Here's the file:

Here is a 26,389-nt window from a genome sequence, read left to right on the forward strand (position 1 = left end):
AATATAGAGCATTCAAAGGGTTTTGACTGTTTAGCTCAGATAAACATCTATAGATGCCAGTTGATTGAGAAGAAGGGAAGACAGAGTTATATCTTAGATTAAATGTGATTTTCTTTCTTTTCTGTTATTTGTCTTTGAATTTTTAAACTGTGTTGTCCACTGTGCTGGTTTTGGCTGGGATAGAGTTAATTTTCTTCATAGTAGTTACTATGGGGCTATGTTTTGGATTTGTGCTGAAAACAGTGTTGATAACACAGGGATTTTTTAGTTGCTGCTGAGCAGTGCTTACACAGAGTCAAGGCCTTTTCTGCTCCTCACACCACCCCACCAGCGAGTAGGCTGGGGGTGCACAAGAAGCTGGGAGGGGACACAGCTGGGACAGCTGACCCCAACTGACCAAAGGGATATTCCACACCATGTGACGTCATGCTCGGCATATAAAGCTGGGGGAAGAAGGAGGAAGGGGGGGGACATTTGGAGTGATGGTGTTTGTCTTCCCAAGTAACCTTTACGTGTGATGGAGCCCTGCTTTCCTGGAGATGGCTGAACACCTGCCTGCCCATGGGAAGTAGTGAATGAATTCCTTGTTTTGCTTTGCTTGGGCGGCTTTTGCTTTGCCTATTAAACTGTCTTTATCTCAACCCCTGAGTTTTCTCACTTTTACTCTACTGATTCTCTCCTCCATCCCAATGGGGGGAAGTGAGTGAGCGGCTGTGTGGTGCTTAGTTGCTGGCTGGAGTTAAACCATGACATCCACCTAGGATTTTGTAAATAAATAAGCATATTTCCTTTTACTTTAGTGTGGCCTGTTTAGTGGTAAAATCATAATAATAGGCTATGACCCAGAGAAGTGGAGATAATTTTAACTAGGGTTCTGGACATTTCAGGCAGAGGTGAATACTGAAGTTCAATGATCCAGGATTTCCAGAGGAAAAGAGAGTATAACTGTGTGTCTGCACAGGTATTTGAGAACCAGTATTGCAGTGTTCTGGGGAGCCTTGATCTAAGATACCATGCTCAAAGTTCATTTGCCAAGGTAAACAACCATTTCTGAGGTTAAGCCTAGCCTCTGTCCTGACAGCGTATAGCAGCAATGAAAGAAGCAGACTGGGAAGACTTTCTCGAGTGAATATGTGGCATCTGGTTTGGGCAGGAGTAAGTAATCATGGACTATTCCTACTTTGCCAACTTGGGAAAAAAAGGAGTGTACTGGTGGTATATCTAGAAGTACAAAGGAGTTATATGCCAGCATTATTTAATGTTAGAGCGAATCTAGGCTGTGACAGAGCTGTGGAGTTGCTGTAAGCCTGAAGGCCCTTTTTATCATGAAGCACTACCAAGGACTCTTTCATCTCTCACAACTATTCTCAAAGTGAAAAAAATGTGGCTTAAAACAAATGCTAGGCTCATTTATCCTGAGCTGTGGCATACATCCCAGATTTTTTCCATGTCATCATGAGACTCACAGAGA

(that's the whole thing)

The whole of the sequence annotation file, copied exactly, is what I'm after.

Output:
Here is a 26,389-nt window from a genome sequence, read left to right on the forward strand (position 1 = left end):
AATATAGAGCATTCAAAGGGTTTTGACTGTTTAGCTCAGATAAACATCTATAGATGCCAGTTGATTGAGAAGAAGGGAAGACAGAGTTATATCTTAGATTAAATGTGATTTTCTTTCTTTTCTGTTATTTGTCTTTGAATTTTTAAACTGTGTTGTCCACTGTGCTGGTTTTGGCTGGGATAGAGTTAATTTTCTTCATAGTAGTTACTATGGGGCTATGTTTTGGATTTGTGCTGAAAACAGTGTTGATAACACAGGGATTTTTTAGTTGCTGCTGAGCAGTGCTTACACAGAGTCAAGGCCTTTTCTGCTCCTCACACCACCCCACCAGCGAGTAGGCTGGGGGTGCACAAGAAGCTGGGAGGGGACACAGCTGGGACAGCTGACCCCAACTGACCAAAGGGATATTCCACACCATGTGACGTCATGCTCGGCATATAAAGCTGGGGGAAGAAGGAGGAAGGGGGGGGACATTTGGAGTGATGGTGTTTGTCTTCCCAAGTAACCTTTACGTGTGATGGAGCCCTGCTTTCCTGGAGATGGCTGAACACCTGCCTGCCCATGGGAAGTAGTGAATGAATTCCTTGTTTTGCTTTGCTTGGGCGGCTTTTGCTTTGCCTATTAAACTGTCTTTATCTCAACCCCTGAGTTTTCTCACTTTTACTCTACTGATTCTCTCCTCCATCCCAATGGGGGGAAGTGAGTGAGCGGCTGTGTGGTGCTTAGTTGCTGGCTGGAGTTAAACCATGACATCCACCTAGGATTTTGTAAATAAATAAGCATATTTCCTTTTACTTTAGTGTGGCCTGTTTAGTGGTAAAATCATAATAATAGGCTATGACCCAGAGAAGTGGAGATAATTTTAACTAGGGTTCTGGACATTTCAGGCAGAGGTGAATACTGAAGTTCAATGATCCAGGATTTCCAGAGGAAAAGAGAGTATAACTGTGTGTCTGCACAGGTATTTGAGAACCAGTATTGCAGTGTTCTGGGGAGCCTTGATCTAAGATACCATGCTCAAAGTTCATTTGCCAAGGTAAACAACCATTTCTGAGGTTAAGCCTAGCCTCTGTCCTGACAGCGTATAGCAGCAATGAAAGAAGCAGACTGGGAAGACTTTCTCGAGTGAATATGTGGCATCTGGTTTGGGCAGGAGTAAGTAATCATGGACTATTCCTACTTTGCCAACTTGGGAAAAAAAGGAGTGTACTGGTGGTATATCTAGAAGTACAAAGGAGTTATATGCCAGCATTATTTAATGTTAGAGCGAATCTAGGCTGTGACAGAGCTGTGGAGTTGCTGTAAGCCTGAAGGCCCTTTTTATCATGAAGCACTACCAAGGACTCTTTCATCTCTCACAACTATTCTCAAAGTGAAAAAAATGTGGCTTAAAACAAATGCTAGGCTCATTTATCCTGAGCTGTGGCATACATCCCAGATTTTTTCCATGTCATCATGAGACTCACAGAGA